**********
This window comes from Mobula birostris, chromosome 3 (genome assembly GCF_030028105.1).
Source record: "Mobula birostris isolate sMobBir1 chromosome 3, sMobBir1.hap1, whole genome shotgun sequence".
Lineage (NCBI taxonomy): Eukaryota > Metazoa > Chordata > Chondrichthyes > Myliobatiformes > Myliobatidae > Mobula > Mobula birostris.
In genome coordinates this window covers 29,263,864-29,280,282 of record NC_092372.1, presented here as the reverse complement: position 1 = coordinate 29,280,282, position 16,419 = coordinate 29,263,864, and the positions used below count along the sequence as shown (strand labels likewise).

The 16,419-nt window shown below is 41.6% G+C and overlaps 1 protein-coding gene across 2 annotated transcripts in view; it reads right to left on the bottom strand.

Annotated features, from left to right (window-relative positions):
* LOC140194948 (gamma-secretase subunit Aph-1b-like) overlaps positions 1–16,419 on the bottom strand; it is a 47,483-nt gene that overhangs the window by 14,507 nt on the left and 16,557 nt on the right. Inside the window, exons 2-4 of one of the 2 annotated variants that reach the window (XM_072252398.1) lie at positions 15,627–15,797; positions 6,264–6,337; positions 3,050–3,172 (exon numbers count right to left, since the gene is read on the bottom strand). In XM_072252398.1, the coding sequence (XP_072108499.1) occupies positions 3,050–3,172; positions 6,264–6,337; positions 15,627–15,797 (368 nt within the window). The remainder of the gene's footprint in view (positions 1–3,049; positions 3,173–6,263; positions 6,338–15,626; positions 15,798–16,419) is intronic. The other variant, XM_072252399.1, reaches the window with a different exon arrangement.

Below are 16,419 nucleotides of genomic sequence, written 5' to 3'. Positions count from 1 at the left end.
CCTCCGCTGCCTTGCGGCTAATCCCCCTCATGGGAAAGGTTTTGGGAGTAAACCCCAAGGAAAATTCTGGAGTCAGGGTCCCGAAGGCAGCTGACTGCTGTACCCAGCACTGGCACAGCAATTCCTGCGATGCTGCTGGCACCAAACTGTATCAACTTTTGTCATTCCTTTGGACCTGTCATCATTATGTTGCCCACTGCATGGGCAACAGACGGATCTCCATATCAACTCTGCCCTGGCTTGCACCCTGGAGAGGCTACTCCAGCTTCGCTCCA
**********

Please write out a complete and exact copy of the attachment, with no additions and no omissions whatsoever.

This window comes from Mobula birostris, chromosome 3 (genome assembly GCF_030028105.1).
Source record: "Mobula birostris isolate sMobBir1 chromosome 3, sMobBir1.hap1, whole genome shotgun sequence".
Lineage (NCBI taxonomy): Eukaryota > Metazoa > Chordata > Chondrichthyes > Myliobatiformes > Myliobatidae > Mobula > Mobula birostris.
In genome coordinates this window covers 29,263,864-29,280,282 of record NC_092372.1, presented here as the reverse complement: position 1 = coordinate 29,280,282, position 16,419 = coordinate 29,263,864, and the positions used below count along the sequence as shown (strand labels likewise).

The 16,419-nt window shown below is 41.6% G+C and overlaps 1 protein-coding gene across 2 annotated transcripts in view; it reads right to left on the bottom strand.

Annotated features, from left to right (window-relative positions):
* LOC140194948 (gamma-secretase subunit Aph-1b-like) overlaps positions 1–16,419 on the bottom strand; it is a 47,483-nt gene that overhangs the window by 14,507 nt on the left and 16,557 nt on the right. Inside the window, exons 2-4 of one of the 2 annotated variants that reach the window (XM_072252398.1) lie at positions 15,627–15,797; positions 6,264–6,337; positions 3,050–3,172 (exon numbers count right to left, since the gene is read on the bottom strand). In XM_072252398.1, the coding sequence (XP_072108499.1) occupies positions 3,050–3,172; positions 6,264–6,337; positions 15,627–15,797 (368 nt within the window). The remainder of the gene's footprint in view (positions 1–3,049; positions 3,173–6,263; positions 6,338–15,626; positions 15,798–16,419) is intronic. The other variant, XM_072252399.1, reaches the window with a different exon arrangement.

Below are 16,419 nucleotides of genomic sequence, written 5' to 3'. Positions count from 1 at the left end.
CCTCCGCTGCCTTGCGGCTAATCCCCCTCATGGGAAAGGTTTTGGGAGTAAACCCCAAGGAAAATTCTGGAGTCAGGGTCCCGAAGGCAGCTGACTGCTGTACCCAGCACTGGCACAGCAATTCCTGCGATGCTGCTGGCACCAAACTGTATCAACTTTTGTCATTCCTTTGGACCTGTCATCATTATGTTGCCCACTGCATGGGCAACAGACGGATCTCCATATCAACTCTGCCCTGGCTTGCACCCTGGAGAGGCTACTCCAGCTTCGCTCCA